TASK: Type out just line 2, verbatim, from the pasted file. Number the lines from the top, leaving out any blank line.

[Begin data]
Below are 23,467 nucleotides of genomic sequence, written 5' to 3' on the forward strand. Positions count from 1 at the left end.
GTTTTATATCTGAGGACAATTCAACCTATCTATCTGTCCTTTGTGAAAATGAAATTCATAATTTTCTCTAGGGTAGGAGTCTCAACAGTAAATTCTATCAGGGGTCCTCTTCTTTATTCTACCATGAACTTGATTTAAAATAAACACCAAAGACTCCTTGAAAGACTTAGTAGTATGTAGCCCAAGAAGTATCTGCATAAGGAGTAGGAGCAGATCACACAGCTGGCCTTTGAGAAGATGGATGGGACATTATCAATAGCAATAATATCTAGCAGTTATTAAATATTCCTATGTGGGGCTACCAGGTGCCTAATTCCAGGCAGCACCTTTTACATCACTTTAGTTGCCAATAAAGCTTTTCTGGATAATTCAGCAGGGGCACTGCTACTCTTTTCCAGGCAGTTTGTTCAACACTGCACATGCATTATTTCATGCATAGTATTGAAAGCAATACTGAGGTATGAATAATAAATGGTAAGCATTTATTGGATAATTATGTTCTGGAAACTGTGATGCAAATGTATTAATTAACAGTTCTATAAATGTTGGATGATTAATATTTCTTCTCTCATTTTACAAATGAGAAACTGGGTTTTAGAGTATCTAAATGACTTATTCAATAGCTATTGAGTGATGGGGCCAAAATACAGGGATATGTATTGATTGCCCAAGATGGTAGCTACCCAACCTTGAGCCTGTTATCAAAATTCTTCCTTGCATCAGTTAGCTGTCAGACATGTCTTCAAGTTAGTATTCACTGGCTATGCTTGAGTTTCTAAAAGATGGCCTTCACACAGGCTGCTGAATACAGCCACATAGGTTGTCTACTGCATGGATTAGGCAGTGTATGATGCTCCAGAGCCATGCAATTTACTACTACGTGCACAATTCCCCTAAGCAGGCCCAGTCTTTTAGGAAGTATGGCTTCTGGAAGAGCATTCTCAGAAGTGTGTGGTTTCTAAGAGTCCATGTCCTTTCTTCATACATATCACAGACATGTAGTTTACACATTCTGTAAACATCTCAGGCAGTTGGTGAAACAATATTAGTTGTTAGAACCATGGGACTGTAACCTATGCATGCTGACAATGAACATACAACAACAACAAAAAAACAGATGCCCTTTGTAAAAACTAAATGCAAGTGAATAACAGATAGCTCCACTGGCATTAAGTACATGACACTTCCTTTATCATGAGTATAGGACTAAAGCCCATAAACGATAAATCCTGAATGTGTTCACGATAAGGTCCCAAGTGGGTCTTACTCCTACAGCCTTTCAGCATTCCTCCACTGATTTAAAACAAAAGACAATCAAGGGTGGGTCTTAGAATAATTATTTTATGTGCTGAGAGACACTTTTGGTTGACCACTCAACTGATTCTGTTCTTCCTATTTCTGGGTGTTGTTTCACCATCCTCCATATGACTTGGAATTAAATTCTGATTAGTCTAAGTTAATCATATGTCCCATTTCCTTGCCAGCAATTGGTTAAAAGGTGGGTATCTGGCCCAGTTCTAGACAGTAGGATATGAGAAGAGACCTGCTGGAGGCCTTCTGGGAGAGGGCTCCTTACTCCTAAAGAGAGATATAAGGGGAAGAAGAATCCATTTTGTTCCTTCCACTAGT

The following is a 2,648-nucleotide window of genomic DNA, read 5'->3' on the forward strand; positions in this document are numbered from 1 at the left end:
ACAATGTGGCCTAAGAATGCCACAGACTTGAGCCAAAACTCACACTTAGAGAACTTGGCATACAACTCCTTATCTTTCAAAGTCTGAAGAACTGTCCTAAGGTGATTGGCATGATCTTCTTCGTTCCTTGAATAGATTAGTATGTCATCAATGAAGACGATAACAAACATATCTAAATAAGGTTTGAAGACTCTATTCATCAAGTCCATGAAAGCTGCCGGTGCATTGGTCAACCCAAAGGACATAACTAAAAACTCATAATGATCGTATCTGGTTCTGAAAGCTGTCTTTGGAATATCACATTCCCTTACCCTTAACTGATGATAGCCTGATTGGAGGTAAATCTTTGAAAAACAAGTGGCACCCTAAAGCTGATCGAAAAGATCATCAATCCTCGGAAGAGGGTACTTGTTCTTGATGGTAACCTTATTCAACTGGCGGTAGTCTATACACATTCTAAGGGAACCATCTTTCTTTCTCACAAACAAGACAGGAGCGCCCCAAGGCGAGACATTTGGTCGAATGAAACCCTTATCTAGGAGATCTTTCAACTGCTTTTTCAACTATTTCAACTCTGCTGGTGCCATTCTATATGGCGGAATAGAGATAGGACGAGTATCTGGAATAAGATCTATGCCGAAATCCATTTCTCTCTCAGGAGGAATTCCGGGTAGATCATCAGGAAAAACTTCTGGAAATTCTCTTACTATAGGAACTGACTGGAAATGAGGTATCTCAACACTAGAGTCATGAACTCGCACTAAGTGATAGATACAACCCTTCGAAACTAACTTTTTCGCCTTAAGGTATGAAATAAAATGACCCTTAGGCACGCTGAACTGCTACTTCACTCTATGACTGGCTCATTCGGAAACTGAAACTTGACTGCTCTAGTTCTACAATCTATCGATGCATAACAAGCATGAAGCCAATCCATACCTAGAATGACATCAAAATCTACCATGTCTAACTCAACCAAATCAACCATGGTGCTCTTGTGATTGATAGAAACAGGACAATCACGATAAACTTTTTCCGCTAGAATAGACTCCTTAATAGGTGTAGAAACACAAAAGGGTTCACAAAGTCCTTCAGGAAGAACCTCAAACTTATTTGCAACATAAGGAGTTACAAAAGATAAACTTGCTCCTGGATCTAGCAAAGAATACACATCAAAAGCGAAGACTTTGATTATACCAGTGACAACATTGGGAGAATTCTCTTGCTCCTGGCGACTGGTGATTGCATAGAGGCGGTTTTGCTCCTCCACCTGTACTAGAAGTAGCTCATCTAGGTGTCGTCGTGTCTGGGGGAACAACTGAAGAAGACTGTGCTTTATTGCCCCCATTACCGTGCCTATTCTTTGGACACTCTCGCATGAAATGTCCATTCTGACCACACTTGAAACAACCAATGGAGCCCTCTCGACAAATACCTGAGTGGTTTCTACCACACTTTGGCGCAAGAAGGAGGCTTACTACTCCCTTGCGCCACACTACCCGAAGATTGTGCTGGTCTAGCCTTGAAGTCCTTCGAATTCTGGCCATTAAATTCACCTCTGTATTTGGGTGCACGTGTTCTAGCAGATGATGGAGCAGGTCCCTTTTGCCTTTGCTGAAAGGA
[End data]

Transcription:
GTTTTATATCTGAGGACAATTCAACCTATCTATCTGTCCTTTGTGAAAATGAAATTCATAATTTTCTCTAGGGTAGGAGTCTCAACAGTAAATTCTATCAGGGGTCCTCTTCTTTATTCTACCATGAACTTGATTTAAAATAAACACCAAAGACTCCTTGAAAGACTTAGTAGTATGTAGCCCAAGAAGTATCTGCATAAGGAGTAGGAGCAGATCACACAGCTGGCCTTTGAGAAGATGGATGGGACATTATCAATAGCAATAATATCTAGCAGTTATTAAATATTCCTATGTGGGGCTACCAGGTGCCTAATTCCAGGCAGCACCTTTTACATCACTTTAGTTGCCAATAAAGCTTTTCTGGATAATTCAGCAGGGGCACTGCTACTCTTTTCCAGGCAGTTTGTTCAACACTGCACATGCATTATTTCATGCATAGTATTGAAAGCAATACTGAGGTATGAATAATAAATGGTAAGCATTTATTGGATAATTATGTTCTGGAAACTGTGATGCAAATGTATTAATTAACAGTTCTATAAATGTTGGATGATTAATATTTCTTCTCTCATTTTACAAATGAGAAACTGGGTTTTAGAGTATCTAAATGACTTATTCAATAGCTATTGAGTGATGGGGCCAAAATACAGGGATATGTATTGATTGCCCAAGATGGTAGCTACCCAACCTTGAGCCTGTTATCAAAATTCTTCCTTGCATCAGTTAGCTGTCAGACATGTCTTCAAGTTAGTATTCACTGGCTATGCTTGAGTTTCTAAAAGATGGCCTTCACACAGGCTGCTGAATACAGCCACATAGGTTGTCTACTGCATGGATTAGGCAGTGTATGATGCTCCAGAGCCATGCAATTTACTACTACGTGCACAATTCCCCTAAGCAGGCCCAGTCTTTTAGGAAGTATGGCTTCTGGAAGAGCATTCTCAGAAGTGTGTGGTTTCTAAGAGTCCATGTCCTTTCTTCATACATATCACAGACATGTAGTTTACACATTCTGTAAACATCTCAGGCAGTTGGTGAAACAATATTAGTTGTTAGAACCATGGGACTGTAACCTATGCATGCTGACAATGAACATACAACAACAACAAAAAAACAGATGCCCTTTGTAAAAACTAAATGCAAGTGAATAACAGATAGCTCCACTGGCATTAAGTACATGACACTTCCTTTATCATGAGTATAGGACTAAAGCCCATAAACGATAAATCCTGAATGTGTTCACGATAAGGTCCCAAGTGGGTCTTACTCCTACAGCCTTTCAGCATTCCTCCACTGATTTAAAACAAAAGACAATCAAGGGTGGGTCTTAGAATAATTATTTTATGTGCTGAGAGACACTTTTGGTTGACCACTCAACTGATTCTGTTCTTCCTATTTCTGGGTGTTGTTTCACCATCCTCCATATGACTTGGAATTAAATTCTGATTAGTCTAAGTTAATCATATGTCCCATTTCCTTGCCAGCAATTGGTTAAAAGGTGGGTATCTGGCCCAGTTCTAGACAGTAGGATATGAGAAGAGACCTGCTGGAGGCCTTCTGGGAGAGGGCTCCTTACTCCTAAAGAGAGATATAAGGGGAAGAAGAATCCATTTTGTTCCTTCCACTAGT